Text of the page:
Nonono is owned by the same people as Her Name Is Han, but instead of homestyle Korean food, this place specializes in Japanese food - specifically yakitori. Our approach to eating here involves ordering a ton of different skewers and a few larger plates from the binder-sized menu. Everything comes out really quickly, so don’t be alarmed when your meal suddenly starts to look more like a banquet. It is New Year’s Eve, after all.
This Cobble Hill spot will be serving its regular, Moroccan-Spanish influenced tapas menu, with a bunch of special add-ons for New Year’s Eve. The only catch is that you need a reservation. We love the food here (especially the fried artichokes and the salt cod carpaccio), so you’re bound to have a memorable meal - just know that it can get a little pricey. Good thing your new year’s resolution to spend less money starts tomorrow.
Bar Primi has a couple of things going for it as a New Year’s Eve dinner spot. First off, you can eat lots of pasta. Secondly, the space is relatively large (with two floors), so if you’re with a group, there should be enough room for everyone. The menu will be a la carte only, and you don’t technically have to make a reservation, but we’d suggest it.
If you know you want to go out with a group on the Lower East Side, but haven’t worked out the part of your night where you actually eat something, consider Pig & Khao. It’s one of the more high-energy choices in the neighborhood, which means you’ll be listening to very loud hip hop and sitting next to other people you might end up seeing at a bar later. The food is a combination of Filipino and Thai, and it’s all really, really good. Order a bunch of plates to share (including the pork sisig and whole fish), and get the night started with some shoulder dancing in your chair.
Spanish food might be summery by default, but you should still go to Casa Mono for tapas on New Year’s Eve. This is a good, upscale but low-key-feeling option if you’re with a few friends who want to share everything. They’re reserving counter space for last minute walk-ins, but if you’re with a group and want to sit at a real table, you should make a reservation ahead of time.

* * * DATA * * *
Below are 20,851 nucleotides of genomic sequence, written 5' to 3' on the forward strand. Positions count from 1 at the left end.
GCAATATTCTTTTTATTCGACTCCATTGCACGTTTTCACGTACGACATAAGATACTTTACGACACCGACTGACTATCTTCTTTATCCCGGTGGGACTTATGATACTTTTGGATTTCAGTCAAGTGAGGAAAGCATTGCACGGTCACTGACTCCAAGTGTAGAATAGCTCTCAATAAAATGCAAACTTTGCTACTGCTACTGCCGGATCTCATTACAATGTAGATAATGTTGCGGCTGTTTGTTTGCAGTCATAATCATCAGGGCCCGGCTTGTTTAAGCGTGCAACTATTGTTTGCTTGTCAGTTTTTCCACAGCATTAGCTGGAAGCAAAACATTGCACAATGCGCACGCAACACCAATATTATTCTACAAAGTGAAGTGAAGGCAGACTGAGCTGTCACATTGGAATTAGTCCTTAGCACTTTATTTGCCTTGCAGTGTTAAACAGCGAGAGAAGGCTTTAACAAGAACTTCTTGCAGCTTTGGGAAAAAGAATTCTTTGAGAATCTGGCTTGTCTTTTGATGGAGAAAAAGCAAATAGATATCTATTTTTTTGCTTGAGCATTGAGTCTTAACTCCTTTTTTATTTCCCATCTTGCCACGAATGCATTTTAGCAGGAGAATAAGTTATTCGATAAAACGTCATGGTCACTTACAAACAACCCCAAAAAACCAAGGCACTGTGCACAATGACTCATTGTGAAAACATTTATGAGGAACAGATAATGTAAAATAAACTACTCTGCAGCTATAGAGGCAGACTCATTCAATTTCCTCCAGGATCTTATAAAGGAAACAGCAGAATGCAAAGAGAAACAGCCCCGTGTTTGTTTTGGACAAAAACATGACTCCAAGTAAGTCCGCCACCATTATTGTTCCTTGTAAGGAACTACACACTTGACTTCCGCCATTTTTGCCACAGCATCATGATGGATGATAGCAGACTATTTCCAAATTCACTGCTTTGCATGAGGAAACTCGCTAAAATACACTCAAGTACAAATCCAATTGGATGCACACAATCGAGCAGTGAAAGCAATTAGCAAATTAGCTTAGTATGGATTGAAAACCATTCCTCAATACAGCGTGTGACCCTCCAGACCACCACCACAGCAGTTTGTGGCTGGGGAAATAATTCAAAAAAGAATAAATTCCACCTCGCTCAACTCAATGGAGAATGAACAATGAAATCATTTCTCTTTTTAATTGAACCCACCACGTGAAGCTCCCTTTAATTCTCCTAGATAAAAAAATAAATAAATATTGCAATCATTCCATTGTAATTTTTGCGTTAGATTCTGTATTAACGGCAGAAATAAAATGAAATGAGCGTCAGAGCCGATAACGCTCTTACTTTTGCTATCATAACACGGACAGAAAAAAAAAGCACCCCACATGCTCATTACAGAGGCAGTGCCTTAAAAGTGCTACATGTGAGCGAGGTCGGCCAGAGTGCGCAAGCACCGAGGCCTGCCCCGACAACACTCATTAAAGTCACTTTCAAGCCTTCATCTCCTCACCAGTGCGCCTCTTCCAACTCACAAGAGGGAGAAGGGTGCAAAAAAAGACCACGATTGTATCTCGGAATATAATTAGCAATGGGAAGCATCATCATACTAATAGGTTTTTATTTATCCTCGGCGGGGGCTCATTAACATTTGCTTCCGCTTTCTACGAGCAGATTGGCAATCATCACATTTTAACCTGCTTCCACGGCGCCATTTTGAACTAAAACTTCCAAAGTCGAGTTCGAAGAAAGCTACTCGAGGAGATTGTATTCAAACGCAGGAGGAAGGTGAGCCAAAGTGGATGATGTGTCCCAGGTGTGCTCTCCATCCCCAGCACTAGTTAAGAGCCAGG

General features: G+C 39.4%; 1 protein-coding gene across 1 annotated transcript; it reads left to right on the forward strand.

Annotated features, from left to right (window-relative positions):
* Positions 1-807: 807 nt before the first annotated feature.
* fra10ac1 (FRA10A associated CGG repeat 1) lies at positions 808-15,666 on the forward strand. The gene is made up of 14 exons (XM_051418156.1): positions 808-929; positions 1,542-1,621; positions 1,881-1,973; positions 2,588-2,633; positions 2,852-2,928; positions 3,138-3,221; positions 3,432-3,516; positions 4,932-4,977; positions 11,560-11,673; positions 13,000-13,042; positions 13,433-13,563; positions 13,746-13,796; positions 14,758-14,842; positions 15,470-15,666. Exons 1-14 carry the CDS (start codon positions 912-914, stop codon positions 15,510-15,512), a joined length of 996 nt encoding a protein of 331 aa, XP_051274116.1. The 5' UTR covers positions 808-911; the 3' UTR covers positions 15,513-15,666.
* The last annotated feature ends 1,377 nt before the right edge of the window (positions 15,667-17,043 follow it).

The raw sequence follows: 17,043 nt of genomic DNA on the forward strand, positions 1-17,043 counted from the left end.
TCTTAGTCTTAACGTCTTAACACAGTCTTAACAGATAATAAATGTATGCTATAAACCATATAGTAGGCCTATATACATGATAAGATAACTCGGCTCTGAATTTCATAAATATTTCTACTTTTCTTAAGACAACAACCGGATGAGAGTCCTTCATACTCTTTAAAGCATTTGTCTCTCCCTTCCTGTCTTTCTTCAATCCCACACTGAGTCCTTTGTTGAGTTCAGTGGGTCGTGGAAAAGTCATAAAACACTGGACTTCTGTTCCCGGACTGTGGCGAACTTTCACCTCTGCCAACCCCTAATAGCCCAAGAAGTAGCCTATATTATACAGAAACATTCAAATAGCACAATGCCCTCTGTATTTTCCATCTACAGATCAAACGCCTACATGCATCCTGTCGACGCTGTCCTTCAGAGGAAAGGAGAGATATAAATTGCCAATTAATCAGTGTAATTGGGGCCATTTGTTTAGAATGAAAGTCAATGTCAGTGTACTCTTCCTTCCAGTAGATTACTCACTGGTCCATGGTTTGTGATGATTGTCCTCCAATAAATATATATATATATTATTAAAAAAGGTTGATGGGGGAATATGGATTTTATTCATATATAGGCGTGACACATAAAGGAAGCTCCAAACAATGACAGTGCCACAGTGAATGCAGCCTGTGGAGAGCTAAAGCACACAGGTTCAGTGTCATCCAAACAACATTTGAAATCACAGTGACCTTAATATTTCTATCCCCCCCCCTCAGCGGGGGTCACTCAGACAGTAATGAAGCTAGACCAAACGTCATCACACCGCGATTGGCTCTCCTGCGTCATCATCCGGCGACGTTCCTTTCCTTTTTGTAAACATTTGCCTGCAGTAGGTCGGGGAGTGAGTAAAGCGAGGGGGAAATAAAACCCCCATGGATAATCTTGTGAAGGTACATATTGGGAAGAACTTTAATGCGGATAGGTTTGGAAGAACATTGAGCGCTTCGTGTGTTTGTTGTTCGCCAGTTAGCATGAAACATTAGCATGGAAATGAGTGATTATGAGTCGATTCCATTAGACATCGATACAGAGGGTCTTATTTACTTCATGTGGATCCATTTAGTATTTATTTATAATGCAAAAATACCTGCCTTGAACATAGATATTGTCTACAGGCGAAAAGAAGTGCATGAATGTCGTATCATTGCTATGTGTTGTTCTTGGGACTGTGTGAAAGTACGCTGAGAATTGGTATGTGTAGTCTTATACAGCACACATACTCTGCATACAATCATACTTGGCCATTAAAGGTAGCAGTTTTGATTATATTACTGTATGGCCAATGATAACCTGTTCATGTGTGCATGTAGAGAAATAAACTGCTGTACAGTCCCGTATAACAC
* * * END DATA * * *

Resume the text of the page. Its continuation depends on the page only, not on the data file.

Joseph Leonard is small and cozy, and it’s on a nice little corner in the West Village within walking distance to many bars. On New Year’s Eve, they’ll be serving their regular menu of things like duck breast and seared scallops, with a few special additions. Split a bottle of wine with someone you enjoy before continuing on to your night out, and your brand new life in 2019.
Out of all of the hot pot places we like downtown, Hometown is the best deal. And that’s pretty much why you should bring your friends here before any New Year’s party in lower Manhattan. For $27.99, you get unlimited meat, veggies, noodles, and broth. It’s usually busy, but there are two floors so you have a decent shot at getting a table (if you’re coming with a group of six or more, you have to call ahead for a reservation). Fair warning: you will leave smelling like steamed meat. Just tell all the strangers you meet at your friend of a friend’s apartment that pork perfume is your calling card.
At Four Horsemen, you should at least learn the difference between pinot grigio and chardonnay before acknowledging that you still haven’t learned your limits by ordering a glass of both. This light-wood covered natural wine bar in Williamsburg is a great place to spend New Year’s Eve drinking things you’ve never tried before, and truly delicious eating small plates that you probably have, like clam toast and potato gnocchi.
The Uptown Garrison is open all day, so you can use it for almost any casual situation. That includes an early dinner before you go home and watch Anderson Cooper waste time on national television for three hours, and your actual new year’s party destination. Whenever you go, order their chili-honey coated fried chicken and the burger with raclette and onion.
Maybe you and the person you’ve been dating for a decade (or, at least, it feels like a decade) have decided that you’ve experienced enough New Year’s related sh*tstorms for a lifetime. What you need this year is Melba’s, an iconic Harlem restaurant that serves some of the best soul food in the city. It’s comfortable and relaxed without being boring, and it’s the perfect place to nostalgize about all of the best parts of 2019 (New Year’s Eve dinner being one of them, obviously).
If devouring a seafood tower with your one true love sounds like the perfect New Year’s Eve plan, head to Cervo’s. This seafood spot on the LES is serving three-tiers of shellfish in honor of the new decade, plus a la carte dishes from their regular menu. And even if you haven’t met the love of your life yet, the two of you might sit near one another in the dimly-lit dining room here, which is essentially one long bar. So order every edible aphrodisiac known to man and start a conversation with the person next to you drinking a pet-nat.
There’s nothing wrong with popping your own bottle of champagne on NYE, but it’s objectively more fun to do it at a Turkish restaurant than in your tiny railroad-style apartment. So skip the dinner party and just bring all of the people you would have invited to Lokanta, a BYOB Turkish spot in Astoria. You’ll be too focused on the dips, cheese bourekas, and lamb dishes to worry about all of the things you’re planning to do over the next decade.